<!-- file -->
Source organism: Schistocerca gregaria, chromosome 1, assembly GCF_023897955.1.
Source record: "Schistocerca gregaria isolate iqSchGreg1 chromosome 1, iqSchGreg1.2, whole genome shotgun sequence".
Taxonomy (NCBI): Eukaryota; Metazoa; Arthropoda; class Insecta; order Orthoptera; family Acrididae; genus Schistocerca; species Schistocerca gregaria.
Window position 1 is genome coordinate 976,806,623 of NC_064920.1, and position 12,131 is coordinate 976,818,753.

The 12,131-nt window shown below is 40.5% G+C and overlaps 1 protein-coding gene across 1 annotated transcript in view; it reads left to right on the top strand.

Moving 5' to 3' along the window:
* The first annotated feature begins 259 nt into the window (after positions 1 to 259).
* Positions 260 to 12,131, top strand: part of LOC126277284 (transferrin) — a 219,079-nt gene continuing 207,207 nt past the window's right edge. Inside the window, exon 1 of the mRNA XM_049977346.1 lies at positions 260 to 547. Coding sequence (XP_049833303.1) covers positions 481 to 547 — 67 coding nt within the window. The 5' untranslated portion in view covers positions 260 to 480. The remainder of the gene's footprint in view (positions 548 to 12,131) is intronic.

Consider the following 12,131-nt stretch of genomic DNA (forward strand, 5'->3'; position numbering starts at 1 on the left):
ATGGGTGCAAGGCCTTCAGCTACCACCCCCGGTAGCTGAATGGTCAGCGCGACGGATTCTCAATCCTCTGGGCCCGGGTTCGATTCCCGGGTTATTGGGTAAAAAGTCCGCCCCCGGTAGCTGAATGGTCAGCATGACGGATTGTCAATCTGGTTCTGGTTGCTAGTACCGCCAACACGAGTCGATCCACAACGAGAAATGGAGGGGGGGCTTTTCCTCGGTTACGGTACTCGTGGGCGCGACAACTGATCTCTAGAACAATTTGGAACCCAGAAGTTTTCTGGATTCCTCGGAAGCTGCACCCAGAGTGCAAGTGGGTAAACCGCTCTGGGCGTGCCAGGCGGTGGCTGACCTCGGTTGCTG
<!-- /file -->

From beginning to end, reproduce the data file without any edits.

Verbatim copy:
Source organism: Schistocerca gregaria, chromosome 1, assembly GCF_023897955.1.
Source record: "Schistocerca gregaria isolate iqSchGreg1 chromosome 1, iqSchGreg1.2, whole genome shotgun sequence".
Taxonomy (NCBI): Eukaryota; Metazoa; Arthropoda; class Insecta; order Orthoptera; family Acrididae; genus Schistocerca; species Schistocerca gregaria.
Window position 1 is genome coordinate 976,806,623 of NC_064920.1, and position 12,131 is coordinate 976,818,753.

The 12,131-nt window shown below is 40.5% G+C and overlaps 1 protein-coding gene across 1 annotated transcript in view; it reads left to right on the top strand.

Moving 5' to 3' along the window:
* The first annotated feature begins 259 nt into the window (after positions 1 to 259).
* Positions 260 to 12,131, top strand: part of LOC126277284 (transferrin) — a 219,079-nt gene continuing 207,207 nt past the window's right edge. Inside the window, exon 1 of the mRNA XM_049977346.1 lies at positions 260 to 547. Coding sequence (XP_049833303.1) covers positions 481 to 547 — 67 coding nt within the window. The 5' untranslated portion in view covers positions 260 to 480. The remainder of the gene's footprint in view (positions 548 to 12,131) is intronic.

Consider the following 12,131-nt stretch of genomic DNA (forward strand, 5'->3'; position numbering starts at 1 on the left):
ATGGGTGCAAGGCCTTCAGCTACCACCCCCGGTAGCTGAATGGTCAGCGCGACGGATTCTCAATCCTCTGGGCCCGGGTTCGATTCCCGGGTTATTGGGTAAAAAGTCCGCCCCCGGTAGCTGAATGGTCAGCATGACGGATTGTCAATCTGGTTCTGGTTGCTAGTACCGCCAACACGAGTCGATCCACAACGAGAAATGGAGGGGGGGCTTTTCCTCGGTTACGGTACTCGTGGGCGCGACAACTGATCTCTAGAACAATTTGGAACCCAGAAGTTTTCTGGATTCCTCGGAAGCTGCACCCAGAGTGCAAGTGGGTAAACCGCTCTGGGCGTGCCAGGCGGTGGCTGACCTCGGTTGCTG